Although the dancing machine draws the largest audience, one may just as well engage in any number of virtual musical activities all with similar interfaces -- an interface that is based on timing or musical beat and mental/physical coordination. Next to one dancing machine are a set of midi drums attached to a monitor and across from the drums one may act out dreams of being an Invisible Scratch Pickle on a virtual turntable and mixer. Or if keeping a beat isnÕt your strength you might just jump on a virtual dirt bike, or go for a motorcycle race, or pick up a rifle and join a swat team or hunt down some dinosaurs in Jurassic Park.

However of all these highly interactive games, the dancing machine is the most striking. To some extent the individual must be outgoing, because the dancer will be performing for a potential audience and it encompasses the largest physical skill set for coordination. It can not simply be executed mechanically, but it must be treated with style as the group of young dancers proved. The dancing machine becomes a virtual training ground for aspiring pop stars.

In some ways it reminded me of my own youth, growing up in the San Francisco Mission district, I spent plenty of Saturdays, particularly when I was 12, on cardboard, breakdancing with friends. But these street corner performances involved an entirely different social interaction, as one breakdancer would call another out, challenging the other to exhibit more difficult moves. And the cleverest dancers would involve humor with their performances; the entire thing would become a street play of both jest and physical skill.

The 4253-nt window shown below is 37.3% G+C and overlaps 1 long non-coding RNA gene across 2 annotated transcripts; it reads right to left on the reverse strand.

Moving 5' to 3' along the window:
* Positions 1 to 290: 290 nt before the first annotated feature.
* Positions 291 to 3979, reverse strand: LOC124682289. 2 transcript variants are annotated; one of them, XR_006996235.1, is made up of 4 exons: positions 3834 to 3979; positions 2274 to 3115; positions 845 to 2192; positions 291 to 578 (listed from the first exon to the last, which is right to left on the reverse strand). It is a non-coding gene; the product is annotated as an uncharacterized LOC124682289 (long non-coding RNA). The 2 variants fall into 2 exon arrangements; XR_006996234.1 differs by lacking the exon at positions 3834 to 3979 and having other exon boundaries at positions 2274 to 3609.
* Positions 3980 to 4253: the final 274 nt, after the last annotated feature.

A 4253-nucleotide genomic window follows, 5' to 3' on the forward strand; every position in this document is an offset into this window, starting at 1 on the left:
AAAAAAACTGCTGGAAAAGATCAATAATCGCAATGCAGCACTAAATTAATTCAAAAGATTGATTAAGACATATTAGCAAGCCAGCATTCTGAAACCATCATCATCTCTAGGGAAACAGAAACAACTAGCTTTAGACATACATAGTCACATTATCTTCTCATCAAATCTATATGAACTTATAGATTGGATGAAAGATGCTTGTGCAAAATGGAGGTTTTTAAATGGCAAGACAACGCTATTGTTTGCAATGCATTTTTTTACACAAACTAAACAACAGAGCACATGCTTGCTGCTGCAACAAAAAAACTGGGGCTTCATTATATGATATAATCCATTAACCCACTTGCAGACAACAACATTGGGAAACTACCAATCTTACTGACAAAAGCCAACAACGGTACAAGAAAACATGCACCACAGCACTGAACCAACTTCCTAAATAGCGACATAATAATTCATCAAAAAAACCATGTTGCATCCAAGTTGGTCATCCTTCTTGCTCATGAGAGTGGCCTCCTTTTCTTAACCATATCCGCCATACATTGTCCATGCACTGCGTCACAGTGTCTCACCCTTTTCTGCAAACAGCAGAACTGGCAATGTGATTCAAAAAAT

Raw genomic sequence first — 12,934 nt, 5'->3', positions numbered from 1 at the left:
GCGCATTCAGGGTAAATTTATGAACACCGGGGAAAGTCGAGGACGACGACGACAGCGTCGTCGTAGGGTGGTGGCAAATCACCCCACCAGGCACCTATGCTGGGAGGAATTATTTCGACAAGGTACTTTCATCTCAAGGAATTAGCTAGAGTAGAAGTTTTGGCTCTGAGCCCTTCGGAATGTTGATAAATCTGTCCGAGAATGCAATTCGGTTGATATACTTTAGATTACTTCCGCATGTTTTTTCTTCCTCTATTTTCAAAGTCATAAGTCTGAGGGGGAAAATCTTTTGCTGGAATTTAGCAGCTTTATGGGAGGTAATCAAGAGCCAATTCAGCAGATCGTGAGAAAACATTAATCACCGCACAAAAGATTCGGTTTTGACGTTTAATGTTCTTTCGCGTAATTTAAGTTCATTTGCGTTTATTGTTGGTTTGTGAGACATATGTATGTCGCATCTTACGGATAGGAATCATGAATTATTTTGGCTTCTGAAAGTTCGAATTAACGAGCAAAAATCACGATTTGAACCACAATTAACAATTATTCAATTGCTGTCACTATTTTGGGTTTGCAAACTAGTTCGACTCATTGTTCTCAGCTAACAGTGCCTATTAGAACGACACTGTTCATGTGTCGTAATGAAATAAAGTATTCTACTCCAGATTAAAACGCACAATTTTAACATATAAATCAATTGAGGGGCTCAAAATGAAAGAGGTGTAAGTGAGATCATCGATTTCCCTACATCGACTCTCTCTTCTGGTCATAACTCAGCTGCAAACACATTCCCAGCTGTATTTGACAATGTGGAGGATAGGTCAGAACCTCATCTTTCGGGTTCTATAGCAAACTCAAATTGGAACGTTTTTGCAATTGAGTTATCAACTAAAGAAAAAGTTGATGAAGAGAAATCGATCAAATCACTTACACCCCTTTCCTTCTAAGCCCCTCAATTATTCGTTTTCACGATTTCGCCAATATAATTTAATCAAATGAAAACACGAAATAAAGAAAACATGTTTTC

Now, I hate to come off as a Neo-Luddite, but dancing with or against or in accordance to a large screen, just ainÕt right. It steals away, perhaps, the most exciting part of dancing that is the human element -- dancing with or against someone else. On the dancing machine, the closest one comes to human interaction is in showing off to the spectators, otherwise one is dancing according to a machine, which is no longer truly dancing. At the heart of dancing is social engagement and interaction -- having someone to touch, hold or momentarily clasp hands with; rhythmically moving toward and away from another while exchanging sweat and breath. Dancing involves so much more than physical activity, it is physical activity embedded with desire, excitement and sensuality. If one is not dancing with a partner, it becomes a matter of challenging oneÕs movements against others while the dancers acknowledge one another directly, not mediated through a machine. However, somehow the dancing machine seems fitting in this Korean arcade of virtual activities. The machine is very much in the tradition of karaoke, but faster livelier and more challenging. The dancing machine is great for aerobic exercise, but it falls far short of dancing due to its virtual interfaceÉ and, IÕm not even going to touch the awful sound of the midi pop songs the neon machine expels. Midi sounds that one could not truly dance to even with a partner.